The announcement two weeks ago of Shell’s $70bn takeover of BG Group is expected to start a round of consolidation in the Oil and Gas industry that has been by prompted by low oil prices over the last six months. This deal is the 14th largest acquisition of all time but transactions of this size are nothing new in an industry that has been shaped by massive mergers and acquisitions over the years. Low oil prices in the late nineties led to BP’s purchase of Amoco for $50bn and the merger of the two largest majors at the time, Exxon and Mobil, in an $80bn deal. In 2000 Chevron bought Texaco for $35bn. Shell’s offer represented a 50% premium on the BG share at the time of announcement and BG shareholders will receive a combination of Shell stock and cash. BG shareholders will ultimately hold 19% of the newly merged entity. Few companies worldwide have the financial firepower to pull off a transaction of this size. Below we take a glance at Shell’s financial statements to better understand the financial resources it has to hand.
Current Cash Reserves and Net Debt
Shell reported cash and equivalents of $21.6bn in its 2014 annual statements which was over double the figure recorded in 2013. While debt levels were also slightly higher at $45.5bn the increase in cash balances has caused net debt fall to just below $24bn. The increase in cash levels in 2014 were attributed to a reduction in capital expenditure throughout the year. While these cash and debt figures may appear enormous they need to be put in context of Shell’s overall operations. Shell’s 2014 income statement showed $327bn of raw material “Purchases” which, on the basis of a 250 day year works out at $1.3bn a day. Ignoring other business costs, this means that Shell has around 17 days of cash on hand to cover raw materials purchases. Other Financial Resources Looking solely at cash and debt levels doesn’t tell the full story of the financial resources Shell has at its disposal. The majority of Shell’s long term debt has been issued using its US shelf registration. This shelf registration allows the company to issue debt securities, ordinary shares, preferred shares and warrants using a single prospectus which is updated every three years. No debt was issued under the registration in 2014 versus drawings of $7.75bn in 2013. Shell also has access to a number of other financing facilities. At the end of 2014 it had close to $40bn of undrawn facilities available. Documentation released with the announcement of the BG takeover included a “Bridge Credit Facility” which gives Shell access to a further £3bn if the takeover is approved.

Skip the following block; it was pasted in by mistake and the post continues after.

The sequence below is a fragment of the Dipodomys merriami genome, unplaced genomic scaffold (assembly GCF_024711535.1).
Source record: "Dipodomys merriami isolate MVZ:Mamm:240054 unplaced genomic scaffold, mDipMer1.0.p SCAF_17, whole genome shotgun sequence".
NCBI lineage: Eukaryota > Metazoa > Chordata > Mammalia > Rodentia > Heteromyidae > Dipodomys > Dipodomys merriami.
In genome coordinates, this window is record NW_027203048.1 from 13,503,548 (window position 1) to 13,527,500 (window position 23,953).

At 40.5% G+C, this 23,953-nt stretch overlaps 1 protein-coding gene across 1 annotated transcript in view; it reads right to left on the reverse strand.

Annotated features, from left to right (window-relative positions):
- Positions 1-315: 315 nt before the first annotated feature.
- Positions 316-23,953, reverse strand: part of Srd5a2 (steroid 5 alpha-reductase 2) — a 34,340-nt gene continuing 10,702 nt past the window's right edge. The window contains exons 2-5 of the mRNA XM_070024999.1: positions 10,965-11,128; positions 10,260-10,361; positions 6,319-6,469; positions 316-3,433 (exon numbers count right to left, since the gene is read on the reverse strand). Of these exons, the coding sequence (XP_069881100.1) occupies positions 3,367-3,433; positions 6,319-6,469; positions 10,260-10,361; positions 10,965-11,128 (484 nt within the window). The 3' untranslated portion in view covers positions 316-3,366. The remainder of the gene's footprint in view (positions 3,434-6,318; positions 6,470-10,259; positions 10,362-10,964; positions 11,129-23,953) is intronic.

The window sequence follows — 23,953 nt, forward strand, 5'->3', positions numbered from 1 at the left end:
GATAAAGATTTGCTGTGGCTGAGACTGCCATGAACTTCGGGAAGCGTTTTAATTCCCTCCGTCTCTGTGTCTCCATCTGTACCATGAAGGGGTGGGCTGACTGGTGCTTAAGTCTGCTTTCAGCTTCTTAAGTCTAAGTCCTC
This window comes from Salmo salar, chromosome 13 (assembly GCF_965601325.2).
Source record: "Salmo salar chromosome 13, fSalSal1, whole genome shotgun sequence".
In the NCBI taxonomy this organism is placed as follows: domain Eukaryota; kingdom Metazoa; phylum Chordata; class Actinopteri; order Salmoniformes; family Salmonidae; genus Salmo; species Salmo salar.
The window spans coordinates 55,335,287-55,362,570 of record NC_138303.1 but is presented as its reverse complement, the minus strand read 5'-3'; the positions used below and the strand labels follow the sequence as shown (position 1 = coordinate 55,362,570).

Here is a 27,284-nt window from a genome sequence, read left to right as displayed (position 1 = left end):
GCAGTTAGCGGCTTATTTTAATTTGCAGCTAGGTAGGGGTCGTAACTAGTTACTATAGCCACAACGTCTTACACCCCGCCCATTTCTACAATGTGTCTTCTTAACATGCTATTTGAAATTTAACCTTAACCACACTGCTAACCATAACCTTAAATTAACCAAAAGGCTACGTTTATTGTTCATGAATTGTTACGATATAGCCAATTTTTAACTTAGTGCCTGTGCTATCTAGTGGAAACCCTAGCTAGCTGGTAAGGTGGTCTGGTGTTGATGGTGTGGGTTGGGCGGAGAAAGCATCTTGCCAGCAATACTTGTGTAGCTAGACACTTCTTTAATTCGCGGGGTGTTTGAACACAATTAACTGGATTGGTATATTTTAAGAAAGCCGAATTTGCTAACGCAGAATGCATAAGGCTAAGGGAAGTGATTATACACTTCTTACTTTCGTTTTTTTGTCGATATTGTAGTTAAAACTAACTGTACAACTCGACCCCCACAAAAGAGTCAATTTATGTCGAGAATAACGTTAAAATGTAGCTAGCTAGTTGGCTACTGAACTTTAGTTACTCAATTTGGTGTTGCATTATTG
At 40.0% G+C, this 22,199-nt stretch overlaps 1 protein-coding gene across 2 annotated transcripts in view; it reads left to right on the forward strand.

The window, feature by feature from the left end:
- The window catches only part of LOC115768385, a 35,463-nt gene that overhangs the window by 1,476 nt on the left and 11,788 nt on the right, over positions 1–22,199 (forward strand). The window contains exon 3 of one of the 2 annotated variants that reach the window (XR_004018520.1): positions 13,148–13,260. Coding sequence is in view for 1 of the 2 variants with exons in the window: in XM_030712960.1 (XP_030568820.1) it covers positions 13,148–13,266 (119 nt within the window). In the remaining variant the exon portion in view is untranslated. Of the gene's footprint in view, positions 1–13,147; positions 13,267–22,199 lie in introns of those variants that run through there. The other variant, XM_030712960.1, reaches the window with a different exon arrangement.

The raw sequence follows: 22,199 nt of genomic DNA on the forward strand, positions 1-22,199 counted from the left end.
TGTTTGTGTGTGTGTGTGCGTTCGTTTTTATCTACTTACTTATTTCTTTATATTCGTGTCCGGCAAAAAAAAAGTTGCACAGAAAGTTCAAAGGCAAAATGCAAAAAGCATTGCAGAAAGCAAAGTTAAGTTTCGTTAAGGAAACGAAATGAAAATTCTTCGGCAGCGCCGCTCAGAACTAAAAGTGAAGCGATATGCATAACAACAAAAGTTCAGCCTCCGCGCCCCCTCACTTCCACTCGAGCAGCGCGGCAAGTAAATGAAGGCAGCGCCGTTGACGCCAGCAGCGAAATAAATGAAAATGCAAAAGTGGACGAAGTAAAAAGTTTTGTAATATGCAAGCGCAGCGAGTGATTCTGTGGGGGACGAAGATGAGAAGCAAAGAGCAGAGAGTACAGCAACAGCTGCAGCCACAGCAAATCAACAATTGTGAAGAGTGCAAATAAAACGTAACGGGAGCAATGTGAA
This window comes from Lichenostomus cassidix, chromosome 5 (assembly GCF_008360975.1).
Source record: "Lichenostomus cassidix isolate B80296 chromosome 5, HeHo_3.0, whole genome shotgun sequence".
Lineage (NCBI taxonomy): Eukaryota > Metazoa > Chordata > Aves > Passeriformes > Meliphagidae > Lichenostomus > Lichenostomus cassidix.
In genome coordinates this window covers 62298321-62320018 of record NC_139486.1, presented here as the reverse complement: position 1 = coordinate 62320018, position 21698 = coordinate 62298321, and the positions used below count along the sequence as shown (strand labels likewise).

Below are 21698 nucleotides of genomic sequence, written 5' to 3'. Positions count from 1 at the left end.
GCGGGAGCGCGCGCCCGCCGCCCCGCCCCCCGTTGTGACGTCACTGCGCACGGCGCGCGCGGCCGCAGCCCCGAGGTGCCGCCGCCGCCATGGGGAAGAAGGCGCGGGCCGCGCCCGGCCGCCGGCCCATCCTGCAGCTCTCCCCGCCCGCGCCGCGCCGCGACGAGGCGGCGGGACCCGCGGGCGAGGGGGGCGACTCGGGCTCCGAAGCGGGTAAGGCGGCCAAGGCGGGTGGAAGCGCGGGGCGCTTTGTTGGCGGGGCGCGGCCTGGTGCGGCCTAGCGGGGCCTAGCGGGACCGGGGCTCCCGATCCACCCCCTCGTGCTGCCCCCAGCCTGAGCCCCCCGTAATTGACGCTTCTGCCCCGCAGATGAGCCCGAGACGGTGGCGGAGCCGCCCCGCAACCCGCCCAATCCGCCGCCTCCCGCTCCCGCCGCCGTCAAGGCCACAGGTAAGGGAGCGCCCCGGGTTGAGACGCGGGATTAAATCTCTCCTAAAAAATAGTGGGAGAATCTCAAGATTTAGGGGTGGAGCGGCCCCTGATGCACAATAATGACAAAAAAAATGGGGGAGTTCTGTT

|2014 ($m)||2013 ($m)|
|Commercial Paper Programmes||20,000||20,000||20,000||17,000|
|European Medium Term Note Programme||25,000||12,117||25,000||18,023|
|Committed Credit Facility||7,480||7,480||7,480||7,480|
Current Available Facilities
BG Group has a sizeable debt pile with net debt totalling $12bn and gearing of 29%. Relatively speaking it is more indebted than Shell which is 12% geared. The presentation given by Shell executives following the announcement prioritised debt pay downs, asset sales and a share buy-back programme if the deal goes through in early 2016. All of this points to a very busy time ahead for the Shell treasury team.